When you start thinking about sending your child to private school, you will spend a lot of time reviewing school websites. As you do that, bear in mind that you see what the schools want you to see. Think of the private school website as its front door and entrance hall, and you will get the idea. Once you get to the next stage of the school search process, look for the following five features which every good private school should have. Doing your due diligence will take a lot of your time but is necessary to confirm that schools on your short list meet your needs and requirements.
Small classes are at the top of the list of features which every private school should have. If the private high school which you are looking at doesn't have small classes, what is the point of taking your child out of public school? Obviously, the adjective small can be interpreted in different ways. Typically a class size of 12-15 students will allow students plenty of interaction with their teacher. That interaction is a critical part of learning and is one of the features which you must look for when you consider sending your child to a private high school.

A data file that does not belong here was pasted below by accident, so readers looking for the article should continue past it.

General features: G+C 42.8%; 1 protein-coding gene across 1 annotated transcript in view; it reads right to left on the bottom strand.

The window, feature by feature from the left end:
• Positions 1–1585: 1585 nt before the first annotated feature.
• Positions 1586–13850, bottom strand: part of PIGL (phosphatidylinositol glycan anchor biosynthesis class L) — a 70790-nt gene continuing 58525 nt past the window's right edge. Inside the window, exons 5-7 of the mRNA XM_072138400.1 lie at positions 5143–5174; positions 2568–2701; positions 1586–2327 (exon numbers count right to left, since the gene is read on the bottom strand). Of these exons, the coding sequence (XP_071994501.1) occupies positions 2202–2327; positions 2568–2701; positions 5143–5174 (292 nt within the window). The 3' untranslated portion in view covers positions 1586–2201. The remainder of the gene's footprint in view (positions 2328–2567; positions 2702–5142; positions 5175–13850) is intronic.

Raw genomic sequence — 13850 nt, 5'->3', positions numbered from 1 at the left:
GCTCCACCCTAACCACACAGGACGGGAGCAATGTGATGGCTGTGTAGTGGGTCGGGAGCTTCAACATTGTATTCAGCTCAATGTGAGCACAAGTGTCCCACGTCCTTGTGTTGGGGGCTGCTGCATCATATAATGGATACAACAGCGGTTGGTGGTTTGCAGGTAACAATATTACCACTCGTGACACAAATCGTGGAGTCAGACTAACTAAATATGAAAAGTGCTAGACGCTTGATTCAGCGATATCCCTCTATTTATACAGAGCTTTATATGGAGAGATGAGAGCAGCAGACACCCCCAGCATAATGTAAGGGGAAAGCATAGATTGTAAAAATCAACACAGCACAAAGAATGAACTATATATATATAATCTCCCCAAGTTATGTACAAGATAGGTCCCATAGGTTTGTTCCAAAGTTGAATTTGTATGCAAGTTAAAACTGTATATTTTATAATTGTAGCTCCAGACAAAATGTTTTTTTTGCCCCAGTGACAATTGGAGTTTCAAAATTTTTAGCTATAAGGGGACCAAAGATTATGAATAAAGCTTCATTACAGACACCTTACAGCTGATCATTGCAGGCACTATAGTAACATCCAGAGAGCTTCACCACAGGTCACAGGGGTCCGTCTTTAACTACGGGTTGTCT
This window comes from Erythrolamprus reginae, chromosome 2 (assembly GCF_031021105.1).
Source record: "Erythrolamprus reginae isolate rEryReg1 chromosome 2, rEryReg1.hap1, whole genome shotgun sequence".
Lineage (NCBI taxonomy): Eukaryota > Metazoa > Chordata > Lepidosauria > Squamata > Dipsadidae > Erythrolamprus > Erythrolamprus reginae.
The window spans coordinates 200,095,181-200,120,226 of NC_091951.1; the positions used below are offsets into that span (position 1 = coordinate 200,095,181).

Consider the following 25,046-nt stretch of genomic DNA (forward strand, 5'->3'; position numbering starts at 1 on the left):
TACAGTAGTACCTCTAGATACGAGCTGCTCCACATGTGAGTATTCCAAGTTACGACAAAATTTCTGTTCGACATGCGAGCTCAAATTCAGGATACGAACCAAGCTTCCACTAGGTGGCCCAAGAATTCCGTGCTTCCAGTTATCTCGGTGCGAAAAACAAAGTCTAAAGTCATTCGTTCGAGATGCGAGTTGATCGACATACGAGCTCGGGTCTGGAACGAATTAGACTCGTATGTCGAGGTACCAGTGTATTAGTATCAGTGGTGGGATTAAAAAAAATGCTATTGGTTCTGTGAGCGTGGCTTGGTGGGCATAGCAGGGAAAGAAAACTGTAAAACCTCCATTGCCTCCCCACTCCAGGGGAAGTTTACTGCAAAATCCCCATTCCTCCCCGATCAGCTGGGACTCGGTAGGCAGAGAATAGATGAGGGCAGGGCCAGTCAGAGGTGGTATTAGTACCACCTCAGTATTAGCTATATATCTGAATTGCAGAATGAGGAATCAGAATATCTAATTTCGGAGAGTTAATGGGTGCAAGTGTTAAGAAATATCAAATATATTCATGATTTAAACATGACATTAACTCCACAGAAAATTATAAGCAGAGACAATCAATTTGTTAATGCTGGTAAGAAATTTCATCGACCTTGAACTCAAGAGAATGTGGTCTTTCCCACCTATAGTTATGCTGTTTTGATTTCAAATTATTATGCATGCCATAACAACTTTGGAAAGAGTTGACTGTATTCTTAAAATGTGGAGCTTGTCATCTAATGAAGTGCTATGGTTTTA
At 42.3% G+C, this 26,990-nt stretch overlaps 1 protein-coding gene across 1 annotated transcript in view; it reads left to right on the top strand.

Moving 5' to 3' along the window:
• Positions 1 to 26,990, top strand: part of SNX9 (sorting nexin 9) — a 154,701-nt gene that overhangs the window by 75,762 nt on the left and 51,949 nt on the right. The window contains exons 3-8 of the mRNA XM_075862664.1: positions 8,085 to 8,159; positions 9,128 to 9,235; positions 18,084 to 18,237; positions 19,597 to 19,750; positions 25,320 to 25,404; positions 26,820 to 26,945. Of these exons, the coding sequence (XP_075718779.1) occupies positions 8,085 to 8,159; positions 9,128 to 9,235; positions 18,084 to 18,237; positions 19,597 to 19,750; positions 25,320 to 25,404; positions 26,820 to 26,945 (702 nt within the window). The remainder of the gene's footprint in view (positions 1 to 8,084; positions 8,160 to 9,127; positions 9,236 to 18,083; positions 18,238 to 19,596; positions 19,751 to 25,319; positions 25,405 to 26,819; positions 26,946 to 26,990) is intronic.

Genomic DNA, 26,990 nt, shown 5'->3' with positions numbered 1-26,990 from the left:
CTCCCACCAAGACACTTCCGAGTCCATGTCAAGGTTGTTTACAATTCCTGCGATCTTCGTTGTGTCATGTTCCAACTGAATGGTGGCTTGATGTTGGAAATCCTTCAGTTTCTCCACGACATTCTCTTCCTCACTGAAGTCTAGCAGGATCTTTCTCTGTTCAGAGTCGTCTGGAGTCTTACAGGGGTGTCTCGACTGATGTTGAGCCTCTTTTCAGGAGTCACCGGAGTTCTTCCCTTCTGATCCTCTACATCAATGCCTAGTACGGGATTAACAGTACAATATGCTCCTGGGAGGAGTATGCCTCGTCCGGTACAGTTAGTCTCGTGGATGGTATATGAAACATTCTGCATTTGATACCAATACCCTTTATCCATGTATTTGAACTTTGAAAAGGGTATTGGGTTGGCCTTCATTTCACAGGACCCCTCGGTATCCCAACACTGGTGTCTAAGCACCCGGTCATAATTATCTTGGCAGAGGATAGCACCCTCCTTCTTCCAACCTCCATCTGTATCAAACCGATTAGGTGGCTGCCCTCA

This video from Savannah Country Day School illustrates some of the features you should look for in a private school.
Small classes mean that your child won't just be a number. She cannot fall through the cracks. She will not be able to hide in a small class. Some teens prefer to sit on the edges and observe rather than participate. A small class draws students into discussions and activities. From a teaching perspective, small classes are beneficial because the teacher can see how each student is doing. Discipline is not an issue in a private high school as a rule, so small class sizes have little impact on that aspect of classroom management. The benefit of having a small number of students in a class is that teaching and learning can occur. Since you send your child to a private school to learn, small class size is a feature which you want.
Highly Qualified Teachers